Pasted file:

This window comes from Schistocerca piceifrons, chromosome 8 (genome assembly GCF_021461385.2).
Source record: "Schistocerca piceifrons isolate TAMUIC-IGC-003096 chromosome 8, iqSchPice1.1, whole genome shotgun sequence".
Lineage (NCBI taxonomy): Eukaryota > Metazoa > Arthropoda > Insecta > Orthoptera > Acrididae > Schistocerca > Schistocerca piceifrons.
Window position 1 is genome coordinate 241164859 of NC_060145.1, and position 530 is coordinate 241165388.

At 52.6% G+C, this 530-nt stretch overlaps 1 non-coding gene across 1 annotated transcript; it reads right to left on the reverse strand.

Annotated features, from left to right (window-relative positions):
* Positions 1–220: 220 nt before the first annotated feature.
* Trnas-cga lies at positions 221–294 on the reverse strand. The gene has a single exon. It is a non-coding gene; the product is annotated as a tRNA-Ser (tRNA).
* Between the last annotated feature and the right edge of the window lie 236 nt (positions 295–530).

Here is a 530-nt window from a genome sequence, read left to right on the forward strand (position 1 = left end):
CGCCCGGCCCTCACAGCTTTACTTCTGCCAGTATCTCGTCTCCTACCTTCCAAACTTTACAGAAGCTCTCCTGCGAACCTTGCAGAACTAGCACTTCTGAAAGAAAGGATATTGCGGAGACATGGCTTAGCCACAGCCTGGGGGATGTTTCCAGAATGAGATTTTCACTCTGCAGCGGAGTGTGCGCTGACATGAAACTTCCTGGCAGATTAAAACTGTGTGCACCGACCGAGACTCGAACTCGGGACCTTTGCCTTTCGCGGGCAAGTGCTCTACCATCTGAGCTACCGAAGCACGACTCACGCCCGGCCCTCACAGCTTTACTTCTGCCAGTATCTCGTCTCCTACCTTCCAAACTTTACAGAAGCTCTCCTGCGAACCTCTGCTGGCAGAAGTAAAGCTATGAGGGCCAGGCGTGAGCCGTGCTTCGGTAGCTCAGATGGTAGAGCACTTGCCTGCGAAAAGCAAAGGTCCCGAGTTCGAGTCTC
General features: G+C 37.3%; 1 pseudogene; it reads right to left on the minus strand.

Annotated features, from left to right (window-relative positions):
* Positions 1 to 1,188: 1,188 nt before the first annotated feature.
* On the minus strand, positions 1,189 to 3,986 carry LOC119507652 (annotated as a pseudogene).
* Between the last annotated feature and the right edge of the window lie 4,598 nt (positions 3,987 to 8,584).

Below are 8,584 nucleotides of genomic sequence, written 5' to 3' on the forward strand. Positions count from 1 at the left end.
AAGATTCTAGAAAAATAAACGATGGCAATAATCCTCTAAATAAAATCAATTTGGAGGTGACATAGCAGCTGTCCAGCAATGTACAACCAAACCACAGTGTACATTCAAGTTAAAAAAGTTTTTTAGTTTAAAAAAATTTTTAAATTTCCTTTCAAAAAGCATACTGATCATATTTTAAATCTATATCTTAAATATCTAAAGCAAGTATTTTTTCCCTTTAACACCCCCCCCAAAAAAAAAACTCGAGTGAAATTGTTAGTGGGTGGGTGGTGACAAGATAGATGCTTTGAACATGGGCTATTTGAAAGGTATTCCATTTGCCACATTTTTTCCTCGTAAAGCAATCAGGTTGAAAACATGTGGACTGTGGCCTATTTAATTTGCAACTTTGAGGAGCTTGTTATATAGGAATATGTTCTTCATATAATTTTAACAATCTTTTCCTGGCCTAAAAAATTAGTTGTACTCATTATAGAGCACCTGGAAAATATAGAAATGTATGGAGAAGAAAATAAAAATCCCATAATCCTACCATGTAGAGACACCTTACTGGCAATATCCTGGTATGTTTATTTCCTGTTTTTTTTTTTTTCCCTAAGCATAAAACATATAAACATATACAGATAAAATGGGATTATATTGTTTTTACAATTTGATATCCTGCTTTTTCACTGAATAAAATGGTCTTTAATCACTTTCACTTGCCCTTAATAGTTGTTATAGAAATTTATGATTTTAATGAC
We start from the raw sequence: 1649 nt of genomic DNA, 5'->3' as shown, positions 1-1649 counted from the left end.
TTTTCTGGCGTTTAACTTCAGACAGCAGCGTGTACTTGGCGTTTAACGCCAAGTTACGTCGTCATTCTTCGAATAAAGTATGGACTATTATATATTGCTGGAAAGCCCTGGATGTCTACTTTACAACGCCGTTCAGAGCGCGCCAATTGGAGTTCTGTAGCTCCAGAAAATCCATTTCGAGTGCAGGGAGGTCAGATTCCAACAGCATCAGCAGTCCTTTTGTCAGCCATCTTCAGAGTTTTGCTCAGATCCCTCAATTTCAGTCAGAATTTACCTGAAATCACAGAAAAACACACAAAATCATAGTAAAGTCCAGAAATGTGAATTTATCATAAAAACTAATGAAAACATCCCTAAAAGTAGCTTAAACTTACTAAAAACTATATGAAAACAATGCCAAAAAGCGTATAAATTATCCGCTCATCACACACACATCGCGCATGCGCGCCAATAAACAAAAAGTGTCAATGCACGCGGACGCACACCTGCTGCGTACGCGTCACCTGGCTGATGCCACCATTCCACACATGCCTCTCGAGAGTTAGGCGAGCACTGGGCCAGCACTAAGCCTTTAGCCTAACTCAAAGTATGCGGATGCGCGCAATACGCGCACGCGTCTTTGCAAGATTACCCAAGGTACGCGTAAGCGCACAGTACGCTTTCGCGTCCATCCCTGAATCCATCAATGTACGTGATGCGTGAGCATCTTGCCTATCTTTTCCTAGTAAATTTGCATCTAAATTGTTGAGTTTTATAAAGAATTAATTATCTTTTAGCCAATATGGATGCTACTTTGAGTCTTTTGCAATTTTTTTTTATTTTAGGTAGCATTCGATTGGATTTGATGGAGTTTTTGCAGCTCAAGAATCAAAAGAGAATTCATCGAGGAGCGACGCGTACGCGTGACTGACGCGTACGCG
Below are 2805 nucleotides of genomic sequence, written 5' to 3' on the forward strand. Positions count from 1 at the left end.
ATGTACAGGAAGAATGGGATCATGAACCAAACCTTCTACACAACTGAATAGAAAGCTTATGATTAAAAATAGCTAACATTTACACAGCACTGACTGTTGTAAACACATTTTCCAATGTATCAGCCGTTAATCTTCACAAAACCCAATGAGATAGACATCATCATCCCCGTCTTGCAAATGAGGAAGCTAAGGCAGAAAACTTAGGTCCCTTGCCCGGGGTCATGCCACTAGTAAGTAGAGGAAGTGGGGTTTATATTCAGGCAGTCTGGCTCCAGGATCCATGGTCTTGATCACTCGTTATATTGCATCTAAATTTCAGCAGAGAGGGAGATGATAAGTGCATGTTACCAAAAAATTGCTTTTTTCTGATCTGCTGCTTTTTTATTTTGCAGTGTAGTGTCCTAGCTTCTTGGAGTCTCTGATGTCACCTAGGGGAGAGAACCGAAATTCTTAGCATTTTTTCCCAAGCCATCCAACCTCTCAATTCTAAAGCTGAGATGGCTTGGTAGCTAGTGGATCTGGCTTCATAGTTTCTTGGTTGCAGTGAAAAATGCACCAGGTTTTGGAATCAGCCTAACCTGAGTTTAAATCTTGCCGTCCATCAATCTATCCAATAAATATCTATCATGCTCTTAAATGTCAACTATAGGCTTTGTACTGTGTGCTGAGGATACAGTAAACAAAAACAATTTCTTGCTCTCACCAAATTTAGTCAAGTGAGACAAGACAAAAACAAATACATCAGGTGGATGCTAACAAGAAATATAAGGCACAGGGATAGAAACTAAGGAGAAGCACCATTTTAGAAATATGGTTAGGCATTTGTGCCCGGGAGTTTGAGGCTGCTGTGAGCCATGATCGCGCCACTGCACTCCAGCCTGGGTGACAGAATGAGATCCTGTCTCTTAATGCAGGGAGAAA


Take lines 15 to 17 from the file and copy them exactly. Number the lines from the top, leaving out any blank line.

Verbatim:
* On the minus strand, positions 1,189 to 3,986 carry LOC119507652 (annotated as a pseudogene).
* Between the last annotated feature and the right edge of the window lie 4,598 nt (positions 3,987 to 8,584).

Below are 8,584 nucleotides of genomic sequence, written 5' to 3' on the forward strand. Positions count from 1 at the left end.